National and international politics impact soccer far more than most Americans appreciate. Whether it’s the Soccer War (seriously, a real war) fought between Honduras and El Salvador after rioting during a 1969 World Cup qualifying match, or “more than a club” FC Barcelona serving as a proxy for Catalan nationalism and resistance against Franco-supported Real Madrid, soccer and politics are often linked. American awareness may be about to change, however, as the U.S. team is gearing up to go to Honduras for a critical World Cup qualifier in the midst of a massive political crisis that pits the anti-American elected president against the de facto government that ousted him in a summer coup.
Honduran President Manuel Zelaya came to office as a conservative rancher and businessman turned politician. But over the course of his term in office Zelaya veered sharply left, embraced Hugo Chavez-style populism, and pushed constitutional changes to allow him to serve an additional term as president. Zelaya is a pretty unsavory character who has defied repeated legal orders to stop his proposed referendum on constitutional changes—a move straight out of the Chavez playbook right down to having the ballots printed in Venezuela—but nothing justifies his seizure by the military and exile. That’s a coup.
The United States and the entire international community condemned the coup and called for the restoration of Zelaya until his term ends in January 2010. Mediation efforts by the Costa Rican president (is the whole Hexagonal involved or what?) failed to produce a negotiated settlement over the summer and the de facto government refused to allow Zelaya back into the country.
This stalemate persisted until just this week when Zelaya snuck into the country and is now holed up in the Brazilian (the soccer links are everywhere) embassy in the capital Tegucigalpa. Word that Zelaya had returned sparked massive demonstrations outside the embassy complex and a tense standoff is barely holding between Zelaya supporters and the Honduran military. All international airports are shut down, power is cut off, the U.S. State Department has warned against Americans traveling to the country, and reports of tear gas and burning blockades across the capital are adding to the fear that a confrontation may erupt at any minute.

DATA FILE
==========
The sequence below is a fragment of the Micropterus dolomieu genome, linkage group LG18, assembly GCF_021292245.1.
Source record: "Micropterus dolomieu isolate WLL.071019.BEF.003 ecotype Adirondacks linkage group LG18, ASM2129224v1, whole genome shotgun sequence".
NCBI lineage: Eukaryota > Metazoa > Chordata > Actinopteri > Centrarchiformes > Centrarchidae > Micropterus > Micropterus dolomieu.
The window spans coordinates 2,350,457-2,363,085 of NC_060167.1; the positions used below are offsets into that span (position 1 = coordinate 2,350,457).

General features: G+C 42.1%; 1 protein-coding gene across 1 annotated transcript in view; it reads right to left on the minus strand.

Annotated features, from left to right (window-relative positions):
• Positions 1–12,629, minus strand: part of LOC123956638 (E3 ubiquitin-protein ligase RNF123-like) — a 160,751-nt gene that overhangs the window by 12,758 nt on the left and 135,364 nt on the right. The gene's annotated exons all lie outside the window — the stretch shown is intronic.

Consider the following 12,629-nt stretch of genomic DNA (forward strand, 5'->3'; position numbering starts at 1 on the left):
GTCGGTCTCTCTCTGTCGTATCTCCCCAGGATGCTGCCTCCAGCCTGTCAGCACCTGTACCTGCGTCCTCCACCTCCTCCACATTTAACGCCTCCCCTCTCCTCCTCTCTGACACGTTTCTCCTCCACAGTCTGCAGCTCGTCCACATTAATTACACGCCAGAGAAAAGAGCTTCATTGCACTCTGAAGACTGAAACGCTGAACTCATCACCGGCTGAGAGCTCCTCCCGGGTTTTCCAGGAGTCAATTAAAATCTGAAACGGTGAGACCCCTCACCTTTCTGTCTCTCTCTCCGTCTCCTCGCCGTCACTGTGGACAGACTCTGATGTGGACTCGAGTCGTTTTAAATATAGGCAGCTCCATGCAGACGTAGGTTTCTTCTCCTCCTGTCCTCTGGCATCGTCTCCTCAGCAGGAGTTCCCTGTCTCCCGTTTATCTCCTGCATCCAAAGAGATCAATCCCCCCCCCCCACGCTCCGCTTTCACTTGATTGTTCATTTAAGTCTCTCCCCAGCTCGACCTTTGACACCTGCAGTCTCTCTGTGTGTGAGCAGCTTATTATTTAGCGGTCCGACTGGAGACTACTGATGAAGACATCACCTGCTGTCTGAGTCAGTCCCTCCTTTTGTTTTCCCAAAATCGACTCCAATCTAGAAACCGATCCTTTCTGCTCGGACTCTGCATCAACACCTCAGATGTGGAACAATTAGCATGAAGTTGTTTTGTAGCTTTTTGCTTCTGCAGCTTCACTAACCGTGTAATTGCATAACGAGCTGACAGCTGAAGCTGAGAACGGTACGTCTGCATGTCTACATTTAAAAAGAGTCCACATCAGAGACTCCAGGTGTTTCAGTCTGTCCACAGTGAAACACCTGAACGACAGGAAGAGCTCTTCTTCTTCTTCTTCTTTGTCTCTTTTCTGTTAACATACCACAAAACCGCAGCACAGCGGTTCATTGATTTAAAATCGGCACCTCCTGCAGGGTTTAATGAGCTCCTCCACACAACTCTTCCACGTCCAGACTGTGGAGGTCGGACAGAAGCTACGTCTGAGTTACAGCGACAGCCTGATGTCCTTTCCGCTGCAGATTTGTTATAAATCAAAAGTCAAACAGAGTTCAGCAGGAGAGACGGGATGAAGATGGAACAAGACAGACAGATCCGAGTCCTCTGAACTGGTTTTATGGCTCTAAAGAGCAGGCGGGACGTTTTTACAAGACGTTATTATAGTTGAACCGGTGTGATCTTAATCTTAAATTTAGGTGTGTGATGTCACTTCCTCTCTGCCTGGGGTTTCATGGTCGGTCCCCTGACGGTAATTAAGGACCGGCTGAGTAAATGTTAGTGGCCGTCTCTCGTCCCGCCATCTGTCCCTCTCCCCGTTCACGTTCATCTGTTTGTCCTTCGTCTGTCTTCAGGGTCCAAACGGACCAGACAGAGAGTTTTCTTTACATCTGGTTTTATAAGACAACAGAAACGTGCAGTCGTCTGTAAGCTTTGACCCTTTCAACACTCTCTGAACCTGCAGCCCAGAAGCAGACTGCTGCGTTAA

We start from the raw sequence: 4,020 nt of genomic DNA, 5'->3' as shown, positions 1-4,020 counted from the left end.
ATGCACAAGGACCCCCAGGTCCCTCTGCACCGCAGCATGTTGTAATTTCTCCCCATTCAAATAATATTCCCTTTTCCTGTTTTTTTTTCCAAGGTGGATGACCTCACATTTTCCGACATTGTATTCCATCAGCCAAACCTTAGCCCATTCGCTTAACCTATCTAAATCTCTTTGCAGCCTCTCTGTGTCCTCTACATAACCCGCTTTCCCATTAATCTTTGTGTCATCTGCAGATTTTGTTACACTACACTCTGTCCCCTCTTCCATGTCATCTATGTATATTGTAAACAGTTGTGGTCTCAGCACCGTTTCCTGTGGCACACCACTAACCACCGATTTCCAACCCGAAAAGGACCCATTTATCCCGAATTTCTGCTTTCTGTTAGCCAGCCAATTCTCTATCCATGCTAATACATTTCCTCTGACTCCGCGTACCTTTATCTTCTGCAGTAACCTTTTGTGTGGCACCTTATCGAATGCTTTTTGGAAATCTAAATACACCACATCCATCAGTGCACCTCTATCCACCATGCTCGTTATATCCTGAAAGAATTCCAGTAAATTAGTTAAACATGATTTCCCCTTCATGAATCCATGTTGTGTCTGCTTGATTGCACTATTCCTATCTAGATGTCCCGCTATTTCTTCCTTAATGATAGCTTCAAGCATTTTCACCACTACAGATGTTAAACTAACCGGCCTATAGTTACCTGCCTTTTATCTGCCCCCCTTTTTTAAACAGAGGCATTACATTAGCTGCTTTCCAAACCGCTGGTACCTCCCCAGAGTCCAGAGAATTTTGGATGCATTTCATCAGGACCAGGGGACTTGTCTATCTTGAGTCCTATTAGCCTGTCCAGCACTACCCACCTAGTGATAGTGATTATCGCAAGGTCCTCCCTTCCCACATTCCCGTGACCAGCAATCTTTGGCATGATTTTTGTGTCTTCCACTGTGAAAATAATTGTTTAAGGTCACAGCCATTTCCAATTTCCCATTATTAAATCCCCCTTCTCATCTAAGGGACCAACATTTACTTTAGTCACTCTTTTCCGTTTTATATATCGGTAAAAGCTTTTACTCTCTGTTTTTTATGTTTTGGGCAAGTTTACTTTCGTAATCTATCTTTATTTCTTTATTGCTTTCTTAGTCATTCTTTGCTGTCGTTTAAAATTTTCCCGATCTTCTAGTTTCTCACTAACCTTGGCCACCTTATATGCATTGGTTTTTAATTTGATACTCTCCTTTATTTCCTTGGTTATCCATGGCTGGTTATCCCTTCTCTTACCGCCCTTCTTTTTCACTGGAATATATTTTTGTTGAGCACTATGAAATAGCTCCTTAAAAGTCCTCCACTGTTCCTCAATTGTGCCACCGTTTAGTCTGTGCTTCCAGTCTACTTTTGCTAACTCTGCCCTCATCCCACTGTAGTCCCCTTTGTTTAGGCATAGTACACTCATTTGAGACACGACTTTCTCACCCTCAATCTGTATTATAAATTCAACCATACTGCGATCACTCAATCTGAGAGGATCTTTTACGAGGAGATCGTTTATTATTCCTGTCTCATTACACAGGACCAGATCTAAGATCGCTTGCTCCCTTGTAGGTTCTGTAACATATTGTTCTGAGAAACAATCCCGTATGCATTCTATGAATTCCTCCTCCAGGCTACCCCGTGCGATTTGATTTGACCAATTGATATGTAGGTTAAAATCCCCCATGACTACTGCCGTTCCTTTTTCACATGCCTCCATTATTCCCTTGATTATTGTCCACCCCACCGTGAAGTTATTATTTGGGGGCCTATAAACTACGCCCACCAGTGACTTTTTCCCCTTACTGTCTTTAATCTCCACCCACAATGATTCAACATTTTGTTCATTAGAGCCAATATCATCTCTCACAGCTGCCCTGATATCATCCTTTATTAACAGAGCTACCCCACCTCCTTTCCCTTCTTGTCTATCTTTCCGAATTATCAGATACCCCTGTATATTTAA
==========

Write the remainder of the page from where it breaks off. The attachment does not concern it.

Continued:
Even though the Obama administration has loudly protested the coup and the de facto government says the U.S. was not involved in the plot, opposition to interim leader Roberto Micheletti is not unanimous in America. Sparking memories of the not too distant U.S. backed effort to oust Chavez in 2002, U.S. Senator Jim DeMint (R-SC) has been a vocal supporter of the coup leaders, and Secretary of State Hillary Clinton’s former senior adviser Lanny Davis is the coup leaders’ official spokesperson in Washington. The U.S. has a terrible history of intervention in political disputes in Central America and it won’t take much for Zelaya’s supporters to believe that the U.S. was behind his ouster.
The U.S. men’s national team will be thrown into this chaos in two and half weeks. The Honduran national team is close to it’s second-ever trip to the World Cup Finals and first since 1982 and a win against the U.S. in it’s last home game would almost assuredly see them qualify. Central American teams are always eager to beat the United States, but the combination of a ticket to South Africa and anti-American politics may push the level of antipathy to unprecedented levels. Regardless of whether Zelaya is returned to power or the standoff continues, the American team is likely to face an incredibly hostile environment when it takes the field in San Pedro Sula. Let’s hope there isn’t a war this time.